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1.
EuropePMC; 2020.
Preprint in English | EuropePMC | ID: ppcovidwho-315937

ABSTRACT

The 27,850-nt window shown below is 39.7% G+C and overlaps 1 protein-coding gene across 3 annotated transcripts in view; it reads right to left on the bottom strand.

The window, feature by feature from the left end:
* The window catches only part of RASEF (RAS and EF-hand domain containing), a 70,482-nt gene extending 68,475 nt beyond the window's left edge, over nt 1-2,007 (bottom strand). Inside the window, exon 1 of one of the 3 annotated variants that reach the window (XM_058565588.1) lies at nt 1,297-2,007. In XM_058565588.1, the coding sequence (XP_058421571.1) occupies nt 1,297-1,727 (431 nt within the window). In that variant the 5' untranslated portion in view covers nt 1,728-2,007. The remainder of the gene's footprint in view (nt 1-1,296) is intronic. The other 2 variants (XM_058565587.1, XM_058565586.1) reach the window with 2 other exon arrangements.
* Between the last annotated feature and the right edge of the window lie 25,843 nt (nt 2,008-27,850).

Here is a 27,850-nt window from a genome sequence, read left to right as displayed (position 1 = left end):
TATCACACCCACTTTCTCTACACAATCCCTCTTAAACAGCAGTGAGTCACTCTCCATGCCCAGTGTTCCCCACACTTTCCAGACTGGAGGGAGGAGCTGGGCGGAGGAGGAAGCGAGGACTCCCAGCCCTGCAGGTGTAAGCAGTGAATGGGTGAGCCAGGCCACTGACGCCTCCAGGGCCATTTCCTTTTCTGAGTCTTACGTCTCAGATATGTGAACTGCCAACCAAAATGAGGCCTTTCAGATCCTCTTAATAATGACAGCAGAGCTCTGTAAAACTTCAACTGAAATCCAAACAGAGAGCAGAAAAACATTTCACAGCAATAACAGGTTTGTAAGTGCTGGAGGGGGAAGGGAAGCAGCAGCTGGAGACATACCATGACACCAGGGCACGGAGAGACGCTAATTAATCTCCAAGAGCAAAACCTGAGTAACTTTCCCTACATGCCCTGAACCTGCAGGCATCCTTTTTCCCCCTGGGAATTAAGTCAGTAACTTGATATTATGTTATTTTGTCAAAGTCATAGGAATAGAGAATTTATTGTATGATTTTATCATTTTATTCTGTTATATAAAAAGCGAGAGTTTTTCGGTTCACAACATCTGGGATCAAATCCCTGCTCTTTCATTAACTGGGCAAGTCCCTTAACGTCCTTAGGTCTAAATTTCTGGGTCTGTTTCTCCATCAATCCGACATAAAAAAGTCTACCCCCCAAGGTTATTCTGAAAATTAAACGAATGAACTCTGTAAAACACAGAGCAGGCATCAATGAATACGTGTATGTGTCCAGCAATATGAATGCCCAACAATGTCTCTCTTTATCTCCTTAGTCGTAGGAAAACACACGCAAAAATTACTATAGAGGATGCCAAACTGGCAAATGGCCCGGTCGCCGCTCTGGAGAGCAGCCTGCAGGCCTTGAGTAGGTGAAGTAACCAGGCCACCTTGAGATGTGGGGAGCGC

Background: Since the outbreak of coronavirus disease 2019 (COVID-19) in January 2020, Traditional Chinese Medicine (TCM) has been fully and deeply involved in the treatment of COVID-19 in China. An increasing number of clinical trials has been registered to evaluate the effects of TCM in the prevention and therapeutic management of COVID-19. Objective: This study aims to review the existing TCM registered trials, identify promising and available TCM therapies, in order to provide reference for the global management of COVID-19. Methods: : All clinical trials on TCM for COVID-19 registered in eight registry platforms worldwide were searched up to May 14, 2020. The data of registration trend, design, objective, interventions, current status, and relevant information were reviewed and summarized. Supportive information on the progress, results and potential value of the included registered trials were searched and reviewed from databases and official websites. Results: : 161 TCM trials registered in three registries from January 26 to May 14 were included. 94 (58.4%) were randomized controlled trials, followed by controlled clinical trials (25, 15.5%), single-arm clinical studies (18, 11.2%) and others (24, 14.9%). 114 trials (70.8%) assessed therapeutic effects;while the remaining were for prevention, rehabilitation, and TCM syndrome epidemiology. The three most evaluated TCM interventions were Chinese herbal medicine (CHM) in the preparation forms of formulae decoction/granule (41.7%), Chinese patent medicine (24.8%) and Chinese herbal-derived injections (8.1%). The common outcomes in therapeutic trials were symptoms and signs (65.8%), time to viral clearance on PCR (50.9%), and improvement in CT images (43.9%). 78 trials (48.4%) had started recruiting and six trials (3.7%) had completed recruiting. Among the TCM interventions identified from the registered trials, the following are worthy of attention and may have the potential feasibility of being evaluated and then used worldwide due to their rigorous design, previous evidence and availability: for prevention in high-risk populations or suspected cases, moxibustion, Huoxiang Zhengqi pill and Jinye Baidu granule could be considered;for treatment, Qingfei Paidu decoction or granules in mild, moderate and severe cases, Huashi Baidu decoction, Lianhua Qingwen caplsule, Toujie Quwen granule and Xiyanping injection in mild and moderate cases, and Xuebijing injection in severe cases could be considered. For rehabilitation of cured patients, the effect of Tai Chi and Liuzijue on the patients’ lung function and quality of life deserves attention. Conclusion: A series of promising potentially effective TCM interventions including CHM formulae, Chinese patent medicines, herbal-derived injections and non-drug therapies have been identified in clinical practice and are being evaluated by registered clinical trials. Available and applicable interventions within relevant trials are worthy of worldwide attention and application, in order to contribute to the global management of COVID-19 epidemic.